AWAY FROM HER written and directed by Sarah Polley, from a story by Alice Munro, with Julie Christie, Gordon Pinsent, Olympia Dukakis and Michael Murphy. A Capri release. 110 minutes. Opens Friday (May 4). Rating: NNNN
Sarah Polley isn't fazed that her feature directorial debut, the absorbing drama Away From Her, is opening the same day as the latest comic book sequel blockbuster.
"We are going to mop the floor with them, you just watch!" laughs Polley, with the same gung-ho attitude she used to blow away zombies in 2004's Dawn Of The Dead remake.
"It's going to be the entertainment story of the year. Even though we'll be on, I think, three screens in Toronto, and they'll be on thousands."
Polley, relaxed and in-the-moment in a Little Italy restaurant, is smart enough to know about the industry ploy called counter-programming. It could just work. Since the film's premiere at the Toronto International Film Festival and its strong reception at Sundance, Away From Her - based on a story by Alice Munro - has generated lots of buzz both here and abroad for her and the film's stars.
"We're entering the time of year when my friends and I usually stop going to the movies," she says. "You sort of take the summer off. So it's nice to release something a little more independent and less commercial, so there's another option for people."
But enough industry talk. As an actor, Polley seldom chooses roles because of their box-office appeal. Why should she be any different as a director?
"The story took hold of me for a long time before I worked on it," she says about Munro's The Bear Came Over The Mountain, which chronicles the decades-long relationship between philandering professor Grant (Gordon Pinsent) and his beautiful, patient wife, Fiona (Julie Christie), who's losing her memory. Polley says adapting the story affected
her own ideas about marriage to husband David Wharnsby, a Genie Award-winning editor.
"The story altered me and changed what I thought was important and interesting between two people," she says. "That definitely affected our relationship, and then extended into the fact that David edits everything I do. When you're looking at a marriage that's 40 years ahead of where you're at, it's fascinating. It was intense and not always easy, but working with him on the film was the most pure and raw communication I've ever had with another person."
Directing actors as well known as Pinsent and Oscar winners Christie and Olympia Dukakis - each of them well over twice her age - was understandably intimidating at first.
"I remember the first day of filming wondering why I had chosen this as my first feature," says Polley. "It seemed so immense. But they really welcomed me and were supporting and nurturing. I've learned from a variety of directors that there's no one way to make a film, and no one way to direct actors. Actors need completely different things depending on who they are and how they work. It's your job to discover what those things are."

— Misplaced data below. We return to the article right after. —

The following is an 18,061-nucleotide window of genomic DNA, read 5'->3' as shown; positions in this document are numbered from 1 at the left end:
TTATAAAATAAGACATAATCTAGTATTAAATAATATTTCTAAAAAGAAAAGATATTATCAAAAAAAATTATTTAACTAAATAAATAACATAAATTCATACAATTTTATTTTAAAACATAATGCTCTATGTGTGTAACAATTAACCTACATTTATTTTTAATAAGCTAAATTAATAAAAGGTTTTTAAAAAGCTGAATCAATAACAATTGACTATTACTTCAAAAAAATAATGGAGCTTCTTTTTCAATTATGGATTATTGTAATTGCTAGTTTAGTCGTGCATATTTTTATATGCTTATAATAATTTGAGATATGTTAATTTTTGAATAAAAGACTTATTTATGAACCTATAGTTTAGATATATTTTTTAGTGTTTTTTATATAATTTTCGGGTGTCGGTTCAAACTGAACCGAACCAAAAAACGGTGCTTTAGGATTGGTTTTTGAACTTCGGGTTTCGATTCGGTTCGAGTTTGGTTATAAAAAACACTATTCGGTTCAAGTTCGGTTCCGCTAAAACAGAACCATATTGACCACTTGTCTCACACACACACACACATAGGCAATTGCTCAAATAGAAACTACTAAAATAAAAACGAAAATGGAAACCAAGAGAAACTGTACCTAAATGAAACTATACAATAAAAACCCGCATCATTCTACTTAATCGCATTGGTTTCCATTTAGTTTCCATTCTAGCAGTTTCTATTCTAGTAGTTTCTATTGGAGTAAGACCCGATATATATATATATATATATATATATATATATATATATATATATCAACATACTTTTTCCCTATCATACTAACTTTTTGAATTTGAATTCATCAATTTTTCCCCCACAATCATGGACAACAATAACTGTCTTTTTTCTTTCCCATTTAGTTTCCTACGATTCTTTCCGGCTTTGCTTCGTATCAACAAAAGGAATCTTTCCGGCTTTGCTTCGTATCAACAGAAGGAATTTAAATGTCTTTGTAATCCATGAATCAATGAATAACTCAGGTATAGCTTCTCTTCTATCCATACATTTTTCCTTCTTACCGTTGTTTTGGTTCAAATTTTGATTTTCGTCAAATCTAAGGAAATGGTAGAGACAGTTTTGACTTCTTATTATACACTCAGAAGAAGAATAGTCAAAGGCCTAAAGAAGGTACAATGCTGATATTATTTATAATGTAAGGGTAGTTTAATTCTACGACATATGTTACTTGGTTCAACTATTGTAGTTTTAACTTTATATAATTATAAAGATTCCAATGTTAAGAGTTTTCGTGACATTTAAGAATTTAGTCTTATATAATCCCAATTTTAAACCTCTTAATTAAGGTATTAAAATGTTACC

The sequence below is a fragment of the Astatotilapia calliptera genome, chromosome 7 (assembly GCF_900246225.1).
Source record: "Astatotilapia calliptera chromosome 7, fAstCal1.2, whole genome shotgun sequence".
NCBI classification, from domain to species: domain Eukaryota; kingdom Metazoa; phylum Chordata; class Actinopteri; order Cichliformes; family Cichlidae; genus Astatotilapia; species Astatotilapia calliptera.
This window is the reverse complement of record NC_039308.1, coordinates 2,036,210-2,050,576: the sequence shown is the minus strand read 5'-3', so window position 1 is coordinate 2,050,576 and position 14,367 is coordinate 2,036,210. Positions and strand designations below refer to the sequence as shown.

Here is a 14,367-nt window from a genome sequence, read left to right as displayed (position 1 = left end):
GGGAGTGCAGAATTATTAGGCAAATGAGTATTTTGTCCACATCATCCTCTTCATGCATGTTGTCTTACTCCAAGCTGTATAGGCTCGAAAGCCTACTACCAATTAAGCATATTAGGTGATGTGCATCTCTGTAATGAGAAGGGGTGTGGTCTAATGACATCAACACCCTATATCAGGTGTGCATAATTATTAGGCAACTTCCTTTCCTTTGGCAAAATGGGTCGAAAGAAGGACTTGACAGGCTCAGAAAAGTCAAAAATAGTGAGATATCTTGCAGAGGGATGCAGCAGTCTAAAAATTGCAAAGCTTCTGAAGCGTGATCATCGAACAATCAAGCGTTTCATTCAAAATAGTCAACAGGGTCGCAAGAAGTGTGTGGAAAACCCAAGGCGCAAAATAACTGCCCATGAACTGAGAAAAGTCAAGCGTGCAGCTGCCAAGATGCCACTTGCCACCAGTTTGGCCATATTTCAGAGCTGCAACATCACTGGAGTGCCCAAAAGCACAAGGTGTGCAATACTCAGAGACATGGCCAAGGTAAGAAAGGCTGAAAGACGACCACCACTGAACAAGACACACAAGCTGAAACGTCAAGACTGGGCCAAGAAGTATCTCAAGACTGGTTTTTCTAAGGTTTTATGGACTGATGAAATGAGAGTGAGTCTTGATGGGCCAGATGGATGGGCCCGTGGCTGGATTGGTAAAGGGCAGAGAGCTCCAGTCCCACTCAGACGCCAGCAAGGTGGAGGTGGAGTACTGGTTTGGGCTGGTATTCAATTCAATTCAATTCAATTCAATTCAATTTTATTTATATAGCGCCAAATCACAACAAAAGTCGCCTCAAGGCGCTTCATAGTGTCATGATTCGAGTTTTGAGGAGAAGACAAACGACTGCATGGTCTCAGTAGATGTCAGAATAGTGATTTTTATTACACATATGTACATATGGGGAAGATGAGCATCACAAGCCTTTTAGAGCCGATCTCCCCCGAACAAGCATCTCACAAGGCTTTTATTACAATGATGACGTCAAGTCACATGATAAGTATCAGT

One thing was clear in the casting: she was determined to get Christie for the lead and knew she'd have to pursue her.
"She's somebody who is reluctantly an actor, and I knew she'd be hesitant to step into a role this big," she says. "But I kept on asking her. I can't think of another actor like her who has this weird mix of being so engaged and yet so ephemeral at the same time. As audiences, we have this elusive relationship with her, we're always chasing her. It's part of who she is, and was so essential to the character."
Though only in her late 20s, Polley's evolved so often it's hard to keep up. Child star. Indie icon. Outspoken activist.
When I ask about her experience on David Miller's appointed transition team during his first year as mayor, she frowns.
"That was complicated, because I really loved David Miller. I was a huge supporter," she says, stressing the past tense. "But the bylaw that passed during his first one or two years banning the homeless from sleeping at Nathan Phillips Square was horrible. I felt betrayed because I'd worked on his campaign, and I don't feel he ever explained that decision.
"It was the only time I had cast a ballot with a whole heart, and I don't know if that'll ever happen again. "
Additional Interview Audio Clips
On why she avoided the use of flashbacks in the film:
On getting two phone calls from Alice Munro:
AWAY FROM HER (Sarah Polley)Rating: NNNN
Polley's feature debut is an absorbing and poignant adaptation of an Alice Munro story about an elderly couple dealing with Alzheimer's. Childless couple Fiona (Julie Christie) and Grant (Gordon Pinsent) have been in love and married for more than 40 years, some of them rocky because of Grant's womanizing. When Fiona starts losing her memory - shown in a few richly detailed scenes - Grant reluctantly puts her in a seniors home, where she forms a mysterious bond with another married resident (Michael Murphy).
Munro's plots don't lend themselves to synopsis, but Polley fleshes out things suggested in the text, and whenever possible uses repeated images - Fiona skiing, for instance - to create a mood and hint at subconscious memories. The subtle score helps a lot, too.
Polley knows that so much of drama is about what's going on in the eyes, and the two leads have hugely expressive baby blues. Olympia Dukakis, Kristen Thomson and Wendy Crewson deliver good support, but the two leads, Munro and Polley herself are the stars. Expect a raft of award noms.